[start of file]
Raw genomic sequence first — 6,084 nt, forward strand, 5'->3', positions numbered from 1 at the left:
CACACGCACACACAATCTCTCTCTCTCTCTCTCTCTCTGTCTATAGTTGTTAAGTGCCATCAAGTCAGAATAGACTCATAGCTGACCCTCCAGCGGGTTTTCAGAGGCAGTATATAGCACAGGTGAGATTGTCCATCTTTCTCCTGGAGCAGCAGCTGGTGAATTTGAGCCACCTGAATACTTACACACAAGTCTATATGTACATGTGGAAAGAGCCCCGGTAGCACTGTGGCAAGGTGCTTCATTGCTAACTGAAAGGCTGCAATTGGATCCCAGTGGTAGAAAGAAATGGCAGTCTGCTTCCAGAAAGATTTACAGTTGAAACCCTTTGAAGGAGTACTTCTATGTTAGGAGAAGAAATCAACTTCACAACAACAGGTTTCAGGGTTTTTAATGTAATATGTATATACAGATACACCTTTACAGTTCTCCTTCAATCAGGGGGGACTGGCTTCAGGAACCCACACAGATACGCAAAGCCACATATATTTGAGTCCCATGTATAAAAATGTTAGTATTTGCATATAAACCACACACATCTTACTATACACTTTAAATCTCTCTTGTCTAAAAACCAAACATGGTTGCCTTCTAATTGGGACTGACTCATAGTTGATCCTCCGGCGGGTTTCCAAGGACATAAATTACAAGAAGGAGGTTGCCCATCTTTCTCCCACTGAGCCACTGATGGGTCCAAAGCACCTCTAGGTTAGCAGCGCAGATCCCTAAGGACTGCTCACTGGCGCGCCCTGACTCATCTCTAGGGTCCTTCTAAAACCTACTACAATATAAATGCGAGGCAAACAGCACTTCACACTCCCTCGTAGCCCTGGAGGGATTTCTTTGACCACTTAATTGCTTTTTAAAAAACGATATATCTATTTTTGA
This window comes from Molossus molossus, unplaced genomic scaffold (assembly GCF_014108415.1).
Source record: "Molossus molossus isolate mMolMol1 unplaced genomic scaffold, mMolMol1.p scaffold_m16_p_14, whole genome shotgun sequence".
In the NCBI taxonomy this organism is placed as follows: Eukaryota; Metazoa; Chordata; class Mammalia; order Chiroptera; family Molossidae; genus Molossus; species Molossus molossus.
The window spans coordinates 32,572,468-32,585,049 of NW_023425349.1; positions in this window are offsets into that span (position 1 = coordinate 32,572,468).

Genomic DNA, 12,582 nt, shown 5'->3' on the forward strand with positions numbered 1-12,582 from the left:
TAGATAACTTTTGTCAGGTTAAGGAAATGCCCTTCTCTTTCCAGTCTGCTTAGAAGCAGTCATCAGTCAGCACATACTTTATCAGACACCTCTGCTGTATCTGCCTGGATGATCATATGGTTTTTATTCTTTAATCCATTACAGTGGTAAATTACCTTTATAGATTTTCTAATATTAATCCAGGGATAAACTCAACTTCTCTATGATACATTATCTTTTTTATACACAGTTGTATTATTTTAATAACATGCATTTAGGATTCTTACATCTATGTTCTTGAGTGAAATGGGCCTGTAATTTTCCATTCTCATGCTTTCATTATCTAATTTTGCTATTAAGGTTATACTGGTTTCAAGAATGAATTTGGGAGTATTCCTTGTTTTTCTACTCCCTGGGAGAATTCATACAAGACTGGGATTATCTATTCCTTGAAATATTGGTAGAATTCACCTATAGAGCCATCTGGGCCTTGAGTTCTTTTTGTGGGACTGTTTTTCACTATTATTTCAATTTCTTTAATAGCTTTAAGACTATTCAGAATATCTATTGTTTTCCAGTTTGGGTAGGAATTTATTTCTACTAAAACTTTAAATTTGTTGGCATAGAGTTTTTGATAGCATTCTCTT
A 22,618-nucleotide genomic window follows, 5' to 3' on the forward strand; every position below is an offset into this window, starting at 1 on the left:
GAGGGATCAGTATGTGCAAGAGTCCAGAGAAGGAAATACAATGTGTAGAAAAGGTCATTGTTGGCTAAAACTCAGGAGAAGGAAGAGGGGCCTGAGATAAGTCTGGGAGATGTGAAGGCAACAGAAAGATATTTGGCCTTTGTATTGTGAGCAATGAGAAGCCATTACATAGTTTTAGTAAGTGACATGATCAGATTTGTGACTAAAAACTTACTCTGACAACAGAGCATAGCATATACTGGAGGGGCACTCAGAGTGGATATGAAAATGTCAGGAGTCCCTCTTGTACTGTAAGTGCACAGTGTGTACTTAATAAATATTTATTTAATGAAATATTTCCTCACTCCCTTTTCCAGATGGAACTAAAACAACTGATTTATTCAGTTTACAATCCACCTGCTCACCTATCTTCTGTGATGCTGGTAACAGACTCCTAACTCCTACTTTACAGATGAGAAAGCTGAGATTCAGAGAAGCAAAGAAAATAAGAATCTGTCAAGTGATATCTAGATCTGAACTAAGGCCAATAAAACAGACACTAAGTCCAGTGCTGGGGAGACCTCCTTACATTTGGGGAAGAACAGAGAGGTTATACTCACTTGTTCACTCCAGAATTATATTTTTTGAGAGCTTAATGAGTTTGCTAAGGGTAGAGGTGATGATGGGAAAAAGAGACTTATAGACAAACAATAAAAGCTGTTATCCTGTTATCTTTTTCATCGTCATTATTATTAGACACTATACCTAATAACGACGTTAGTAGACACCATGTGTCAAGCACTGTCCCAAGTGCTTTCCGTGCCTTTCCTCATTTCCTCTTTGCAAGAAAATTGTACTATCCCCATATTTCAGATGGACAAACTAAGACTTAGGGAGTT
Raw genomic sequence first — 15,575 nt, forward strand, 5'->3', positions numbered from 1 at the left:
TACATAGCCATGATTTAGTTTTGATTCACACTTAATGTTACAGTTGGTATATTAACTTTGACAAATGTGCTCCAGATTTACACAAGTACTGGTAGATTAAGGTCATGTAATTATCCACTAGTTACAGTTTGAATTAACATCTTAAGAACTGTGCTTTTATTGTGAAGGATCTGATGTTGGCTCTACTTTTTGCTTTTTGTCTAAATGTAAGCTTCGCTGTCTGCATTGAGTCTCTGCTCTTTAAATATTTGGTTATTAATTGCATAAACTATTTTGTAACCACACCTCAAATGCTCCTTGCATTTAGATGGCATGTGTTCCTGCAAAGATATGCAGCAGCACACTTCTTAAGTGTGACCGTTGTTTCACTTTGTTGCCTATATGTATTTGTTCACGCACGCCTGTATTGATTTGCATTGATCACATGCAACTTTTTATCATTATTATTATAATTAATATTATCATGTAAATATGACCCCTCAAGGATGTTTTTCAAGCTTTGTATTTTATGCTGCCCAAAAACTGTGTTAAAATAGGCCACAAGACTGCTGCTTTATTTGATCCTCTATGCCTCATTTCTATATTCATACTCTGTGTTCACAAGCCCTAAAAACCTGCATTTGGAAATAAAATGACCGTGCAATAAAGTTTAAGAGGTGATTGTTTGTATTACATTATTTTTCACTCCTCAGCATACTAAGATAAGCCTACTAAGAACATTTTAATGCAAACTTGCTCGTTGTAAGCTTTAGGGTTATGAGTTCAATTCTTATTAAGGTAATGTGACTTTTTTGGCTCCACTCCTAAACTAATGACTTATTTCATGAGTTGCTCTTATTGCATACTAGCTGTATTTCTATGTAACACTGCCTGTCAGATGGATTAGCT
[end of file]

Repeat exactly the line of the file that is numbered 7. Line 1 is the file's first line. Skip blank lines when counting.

Genomic DNA, 12,582 nt, shown 5'->3' on the forward strand with positions numbered 1-12,582 from the left: